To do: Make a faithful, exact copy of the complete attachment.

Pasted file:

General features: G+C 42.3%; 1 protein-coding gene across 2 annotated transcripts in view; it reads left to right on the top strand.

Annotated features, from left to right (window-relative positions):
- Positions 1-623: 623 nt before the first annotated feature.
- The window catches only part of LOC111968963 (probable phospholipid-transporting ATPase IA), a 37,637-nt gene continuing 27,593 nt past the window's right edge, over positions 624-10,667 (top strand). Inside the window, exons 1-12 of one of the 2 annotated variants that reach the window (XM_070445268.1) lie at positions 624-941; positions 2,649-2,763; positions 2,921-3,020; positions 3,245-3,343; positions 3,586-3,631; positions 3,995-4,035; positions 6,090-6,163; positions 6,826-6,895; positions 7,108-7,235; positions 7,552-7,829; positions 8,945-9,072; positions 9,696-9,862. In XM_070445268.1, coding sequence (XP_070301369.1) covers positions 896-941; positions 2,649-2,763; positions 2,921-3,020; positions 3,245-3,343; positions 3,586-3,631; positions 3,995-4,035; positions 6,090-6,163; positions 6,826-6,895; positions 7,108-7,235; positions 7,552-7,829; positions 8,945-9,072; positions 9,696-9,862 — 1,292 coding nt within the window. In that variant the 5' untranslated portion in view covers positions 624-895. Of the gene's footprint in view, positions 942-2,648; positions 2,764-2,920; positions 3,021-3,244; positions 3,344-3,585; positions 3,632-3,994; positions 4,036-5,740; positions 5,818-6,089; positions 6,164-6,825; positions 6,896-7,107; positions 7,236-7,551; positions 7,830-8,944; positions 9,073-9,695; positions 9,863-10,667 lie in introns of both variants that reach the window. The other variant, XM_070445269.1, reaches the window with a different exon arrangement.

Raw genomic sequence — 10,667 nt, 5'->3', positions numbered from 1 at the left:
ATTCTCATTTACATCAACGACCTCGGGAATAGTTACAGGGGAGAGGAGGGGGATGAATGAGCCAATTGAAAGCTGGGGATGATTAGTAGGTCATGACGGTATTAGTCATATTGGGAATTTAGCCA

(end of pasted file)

General features: G+C 42.3%; 1 protein-coding gene across 2 annotated transcripts in view; it reads left to right on the top strand.

Annotated features, from left to right (window-relative positions):
- Positions 1-623: 623 nt before the first annotated feature.
- The window catches only part of LOC111968963 (probable phospholipid-transporting ATPase IA), a 37,637-nt gene continuing 27,593 nt past the window's right edge, over positions 624-10,667 (top strand). Inside the window, exons 1-12 of one of the 2 annotated variants that reach the window (XM_070445268.1) lie at positions 624-941; positions 2,649-2,763; positions 2,921-3,020; positions 3,245-3,343; positions 3,586-3,631; positions 3,995-4,035; positions 6,090-6,163; positions 6,826-6,895; positions 7,108-7,235; positions 7,552-7,829; positions 8,945-9,072; positions 9,696-9,862. In XM_070445268.1, coding sequence (XP_070301369.1) covers positions 896-941; positions 2,649-2,763; positions 2,921-3,020; positions 3,245-3,343; positions 3,586-3,631; positions 3,995-4,035; positions 6,090-6,163; positions 6,826-6,895; positions 7,108-7,235; positions 7,552-7,829; positions 8,945-9,072; positions 9,696-9,862 — 1,292 coding nt within the window. In that variant the 5' untranslated portion in view covers positions 624-895. Of the gene's footprint in view, positions 942-2,648; positions 2,764-2,920; positions 3,021-3,244; positions 3,344-3,585; positions 3,632-3,994; positions 4,036-5,740; positions 5,818-6,089; positions 6,164-6,825; positions 6,896-7,107; positions 7,236-7,551; positions 7,830-8,944; positions 9,073-9,695; positions 9,863-10,667 lie in introns of both variants that reach the window. The other variant, XM_070445269.1, reaches the window with a different exon arrangement.

Raw genomic sequence — 10,667 nt, 5'->3', positions numbered from 1 at the left:
ATTCTCATTTACATCAACGACCTCGGGAATAGTTACAGGGGAGAGGAGGGGGATGAATGAGCCAATTGAAAGCTGGGGATGATTAGTAGGTCATGACGGTATTAGTCATATTGGGAATTTAGCCA